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Sacramento jury convicts father of second-degree murder in baby’s death

Alias James McLaughlin was convicted on Jan. 29, 2015, of second-degree murder in the May 10, 2013, killing of his 21-day-old baby.
Alias James McLaughlin was convicted on Jan. 29, 2015, of second-degree murder in the May 10, 2013, killing of his 21-day-old baby. Sacramento

According to its foreman, the real-life experiences of the members of a Sacramento Superior Court jury played a big role in the panel’s relatively quick verdict Thursday that found Alias James McLaughlin guilty of second-degree murder in the death of his 21-day-old baby girl.

“There were a few people in there who have young children, and a few others with grandchildren, and it was beyond their comprehension that someone could handle a baby so roughly,” jury foreman Alexander Hamilton said in an interview after the verdict came back.

The panel needed barely three hours of deliberation in finding McLaughlin, 22, responsible for the May 10, 2013, blunt-force-trauma killing of his infant daughter, Ada Ann Marie Lam-McLaughlin, when she wouldn’t stop crying after waking up just before dawn.

Jurors also found McLaughlin guilty of felony child abuse resulting in great bodily injury or death. The second count carries a maximum term of 25-years-to-life – more time, even, than the 15-to-life that comes with second-degree murder.

Judge Marjorie Koller scheduled McLaughlin’s sentencing for Feb. 27.

McLaughlin admitted in an interview with police five days after the killing that he had “angrily” set down his baby when he and his girlfriend could not pacify Ada on the day of her death.

The girlfriend, Dalena Lam, testified that McLaughlin also shoved a pacifier into the baby’s mouth, tried to force-feed her milk with a baby bottle and held her by the ankles and shook her. McLaughlin also shoved Lam aside severely enough during the incident to bruise her arm and chest.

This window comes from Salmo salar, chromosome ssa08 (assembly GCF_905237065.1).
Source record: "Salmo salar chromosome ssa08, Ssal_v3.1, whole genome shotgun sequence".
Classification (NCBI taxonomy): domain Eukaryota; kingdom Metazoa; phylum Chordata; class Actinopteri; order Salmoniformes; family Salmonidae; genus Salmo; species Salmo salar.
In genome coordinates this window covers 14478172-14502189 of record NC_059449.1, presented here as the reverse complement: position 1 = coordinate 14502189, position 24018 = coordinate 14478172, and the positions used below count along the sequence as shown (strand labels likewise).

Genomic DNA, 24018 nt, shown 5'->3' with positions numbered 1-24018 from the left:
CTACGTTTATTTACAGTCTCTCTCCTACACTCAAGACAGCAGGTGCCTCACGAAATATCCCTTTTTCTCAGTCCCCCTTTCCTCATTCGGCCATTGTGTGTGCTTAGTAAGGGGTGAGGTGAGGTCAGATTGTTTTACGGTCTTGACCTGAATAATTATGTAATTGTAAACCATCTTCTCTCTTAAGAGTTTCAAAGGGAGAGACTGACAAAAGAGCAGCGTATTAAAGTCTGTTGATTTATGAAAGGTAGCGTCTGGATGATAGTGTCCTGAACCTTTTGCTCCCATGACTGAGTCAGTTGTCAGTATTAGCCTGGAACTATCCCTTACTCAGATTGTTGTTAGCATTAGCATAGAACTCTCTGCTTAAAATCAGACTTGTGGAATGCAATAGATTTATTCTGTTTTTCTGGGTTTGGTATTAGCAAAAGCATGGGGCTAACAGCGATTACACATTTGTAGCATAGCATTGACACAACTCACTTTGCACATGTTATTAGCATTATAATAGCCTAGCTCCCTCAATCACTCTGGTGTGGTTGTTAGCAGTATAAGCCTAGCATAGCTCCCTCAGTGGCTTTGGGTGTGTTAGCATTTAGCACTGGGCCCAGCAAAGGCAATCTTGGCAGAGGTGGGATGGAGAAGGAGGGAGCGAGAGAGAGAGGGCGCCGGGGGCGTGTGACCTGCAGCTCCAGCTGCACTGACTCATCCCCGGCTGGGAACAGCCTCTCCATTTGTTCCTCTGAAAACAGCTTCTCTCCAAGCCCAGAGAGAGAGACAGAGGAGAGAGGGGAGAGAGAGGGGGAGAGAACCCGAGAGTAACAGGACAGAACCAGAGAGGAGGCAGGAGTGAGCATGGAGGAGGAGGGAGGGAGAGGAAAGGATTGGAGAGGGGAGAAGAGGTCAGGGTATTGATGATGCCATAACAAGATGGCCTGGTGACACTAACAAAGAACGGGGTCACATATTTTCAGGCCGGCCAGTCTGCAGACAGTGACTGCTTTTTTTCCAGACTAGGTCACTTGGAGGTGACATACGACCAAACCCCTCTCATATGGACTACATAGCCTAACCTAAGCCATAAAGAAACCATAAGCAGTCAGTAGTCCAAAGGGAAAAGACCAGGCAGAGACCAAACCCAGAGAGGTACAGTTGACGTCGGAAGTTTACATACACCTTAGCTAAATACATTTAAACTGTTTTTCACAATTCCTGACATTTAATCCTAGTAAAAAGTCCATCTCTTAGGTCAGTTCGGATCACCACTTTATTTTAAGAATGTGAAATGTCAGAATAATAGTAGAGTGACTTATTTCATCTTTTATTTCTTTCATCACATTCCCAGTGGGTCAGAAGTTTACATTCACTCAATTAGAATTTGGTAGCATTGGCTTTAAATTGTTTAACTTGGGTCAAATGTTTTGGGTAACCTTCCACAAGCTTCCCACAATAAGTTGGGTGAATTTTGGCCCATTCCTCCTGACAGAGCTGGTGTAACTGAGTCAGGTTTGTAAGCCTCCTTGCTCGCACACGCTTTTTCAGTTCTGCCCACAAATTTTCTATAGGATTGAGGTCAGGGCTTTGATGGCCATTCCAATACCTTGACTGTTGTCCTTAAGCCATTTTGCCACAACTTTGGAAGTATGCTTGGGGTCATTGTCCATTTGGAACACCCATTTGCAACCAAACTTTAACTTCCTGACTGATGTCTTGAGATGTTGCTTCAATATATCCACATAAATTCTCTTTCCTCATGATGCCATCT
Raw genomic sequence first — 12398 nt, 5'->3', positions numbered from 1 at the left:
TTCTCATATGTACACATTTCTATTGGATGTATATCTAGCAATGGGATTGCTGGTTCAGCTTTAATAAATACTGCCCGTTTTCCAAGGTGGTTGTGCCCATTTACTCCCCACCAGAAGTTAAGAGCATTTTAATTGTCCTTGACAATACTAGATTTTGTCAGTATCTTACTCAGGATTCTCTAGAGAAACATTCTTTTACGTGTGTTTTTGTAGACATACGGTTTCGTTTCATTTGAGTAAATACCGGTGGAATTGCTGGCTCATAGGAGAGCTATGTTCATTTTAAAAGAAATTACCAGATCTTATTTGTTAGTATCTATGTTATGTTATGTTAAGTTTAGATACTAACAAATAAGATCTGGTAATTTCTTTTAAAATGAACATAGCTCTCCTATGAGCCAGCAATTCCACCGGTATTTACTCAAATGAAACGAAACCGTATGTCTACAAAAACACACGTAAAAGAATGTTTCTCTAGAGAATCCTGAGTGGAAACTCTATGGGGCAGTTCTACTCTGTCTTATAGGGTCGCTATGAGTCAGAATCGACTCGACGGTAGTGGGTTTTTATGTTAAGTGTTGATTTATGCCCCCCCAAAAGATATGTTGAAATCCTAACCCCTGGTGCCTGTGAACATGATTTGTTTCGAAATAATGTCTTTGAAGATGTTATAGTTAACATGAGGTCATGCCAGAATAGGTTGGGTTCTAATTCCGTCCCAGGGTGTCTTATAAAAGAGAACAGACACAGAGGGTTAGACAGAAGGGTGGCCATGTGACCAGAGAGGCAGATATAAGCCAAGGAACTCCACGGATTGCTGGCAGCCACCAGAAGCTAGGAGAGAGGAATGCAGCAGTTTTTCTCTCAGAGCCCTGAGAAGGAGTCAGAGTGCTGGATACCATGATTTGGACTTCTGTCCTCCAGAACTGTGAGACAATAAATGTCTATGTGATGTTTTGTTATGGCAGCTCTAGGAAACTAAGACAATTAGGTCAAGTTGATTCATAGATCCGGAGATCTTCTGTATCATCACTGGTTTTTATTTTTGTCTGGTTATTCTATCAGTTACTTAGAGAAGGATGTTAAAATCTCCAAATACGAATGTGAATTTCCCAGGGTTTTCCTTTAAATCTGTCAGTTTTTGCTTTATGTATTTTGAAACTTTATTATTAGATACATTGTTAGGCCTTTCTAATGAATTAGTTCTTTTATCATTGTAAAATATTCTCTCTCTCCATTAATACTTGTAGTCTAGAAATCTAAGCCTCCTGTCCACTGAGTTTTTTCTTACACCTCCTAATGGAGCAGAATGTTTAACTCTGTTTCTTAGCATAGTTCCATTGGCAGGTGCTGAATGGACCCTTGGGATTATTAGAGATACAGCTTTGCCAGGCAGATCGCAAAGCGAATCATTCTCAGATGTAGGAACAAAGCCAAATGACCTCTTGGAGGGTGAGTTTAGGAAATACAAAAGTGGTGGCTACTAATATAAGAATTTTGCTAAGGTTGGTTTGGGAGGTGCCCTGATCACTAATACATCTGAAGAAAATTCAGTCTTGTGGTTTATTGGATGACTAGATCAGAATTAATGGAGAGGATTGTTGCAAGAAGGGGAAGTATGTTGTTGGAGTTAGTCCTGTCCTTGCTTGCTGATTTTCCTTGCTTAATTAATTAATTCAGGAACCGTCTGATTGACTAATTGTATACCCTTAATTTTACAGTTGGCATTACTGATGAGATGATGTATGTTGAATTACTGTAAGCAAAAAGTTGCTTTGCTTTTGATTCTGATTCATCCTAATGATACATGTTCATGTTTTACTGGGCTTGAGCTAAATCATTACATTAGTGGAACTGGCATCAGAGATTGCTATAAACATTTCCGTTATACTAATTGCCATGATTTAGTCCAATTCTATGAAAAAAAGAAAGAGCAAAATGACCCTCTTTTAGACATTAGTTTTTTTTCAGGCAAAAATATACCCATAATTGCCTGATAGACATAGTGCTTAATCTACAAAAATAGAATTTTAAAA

At one point, McLaughlin also exclaimed to the baby, “I hope you die,” according to Lam’s testimony.

“Baby Ada was one of the most vulnerable victims I have seen, and the brutality of her death is inexcusable,” Deputy District Attorney Sheri Greco said in an email after the verdict. “I appreciate the jury for evaluating the evidence and reaching a verdict that holds the defendant accountable for his conscious disregard for human life.”

Defense attorney Robert Saria argued for voluntary manslaughter but did not fault the jury for its finding.

“The facts were strong,” Saria said outside the courtroom. “Having talked to a juror, I do believe they considered the evidence and considered the arguments. That’s all you can ask a jury to do.”

Hamilton, the jury foreman, said the panel wavered a little between manslaughter and murder before reaching its verdict after it determined “what was reasonable behavior for a normal person.”

McLaughlin did not testify during the trial, but the jury got a good look at him in his videotaped interview with Sacramento police Det. Mark Johnson five days after the killing. In the interview, which was played in court, McLaughlin admitted he set the baby down on the living room floor of their Little Pocket apartment with an inordinate level of force and that he heard a “clink” when the infant’s head hit the ground.

The videotape also showed McLaughlin, when the detective left the interview room, cradling a baby mannequin and saying “Daddy is so sorry” and “I didn’t mean it.”

“I felt that he had hurt his cause by simply saying he heard the thud and he knew what he had done,” Hamilton said.

The foreman said the jury also was moved by the testimony of forensic pathologist Dr. Gregory Reiber, particularly his demonstration of the force he believed it would have taken to inflict the head injuries that proved fatal to baby Ada.

Reiber, in his demonstration, took a baby doll and smashed it head-first on the rail of the witness stand.

“When he demonstrated how hard that baby hit the witness stand, he was pretty angry when he put that baby down,” Hamilton said of Reiber.

Cynthia Peterson, the baby’s great-grandmother and grandmother of Dalena Lam, wept silently at times during the trial. She said Thursday she felt “very blessed” by the verdict “and that justice has been served and that he is guilty.”

Call The Bee’s Andy Furillo, (916) 321-1141. Follow him on Twitter @andyfurillo.

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